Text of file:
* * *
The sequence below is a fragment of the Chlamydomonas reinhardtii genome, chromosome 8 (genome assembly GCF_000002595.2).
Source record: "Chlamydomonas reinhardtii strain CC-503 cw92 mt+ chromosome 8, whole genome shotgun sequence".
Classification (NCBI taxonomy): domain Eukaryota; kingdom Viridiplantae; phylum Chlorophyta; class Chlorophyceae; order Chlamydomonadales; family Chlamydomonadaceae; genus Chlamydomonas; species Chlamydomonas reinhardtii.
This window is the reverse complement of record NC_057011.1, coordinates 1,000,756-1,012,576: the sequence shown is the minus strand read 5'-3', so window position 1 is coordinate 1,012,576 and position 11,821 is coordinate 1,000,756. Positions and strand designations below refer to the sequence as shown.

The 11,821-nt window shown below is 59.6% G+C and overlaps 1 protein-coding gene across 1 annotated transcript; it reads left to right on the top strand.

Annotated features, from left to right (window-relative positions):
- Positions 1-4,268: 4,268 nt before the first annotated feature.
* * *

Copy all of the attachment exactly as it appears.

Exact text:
The sequence below is a fragment of the Chlamydomonas reinhardtii genome, chromosome 8 (genome assembly GCF_000002595.2).
Source record: "Chlamydomonas reinhardtii strain CC-503 cw92 mt+ chromosome 8, whole genome shotgun sequence".
Classification (NCBI taxonomy): domain Eukaryota; kingdom Viridiplantae; phylum Chlorophyta; class Chlorophyceae; order Chlamydomonadales; family Chlamydomonadaceae; genus Chlamydomonas; species Chlamydomonas reinhardtii.
This window is the reverse complement of record NC_057011.1, coordinates 1,000,756-1,012,576: the sequence shown is the minus strand read 5'-3', so window position 1 is coordinate 1,012,576 and position 11,821 is coordinate 1,000,756. Positions and strand designations below refer to the sequence as shown.

The 11,821-nt window shown below is 59.6% G+C and overlaps 1 protein-coding gene across 1 annotated transcript; it reads left to right on the top strand.

Annotated features, from left to right (window-relative positions):
- Positions 1-4,268: 4,268 nt before the first annotated feature.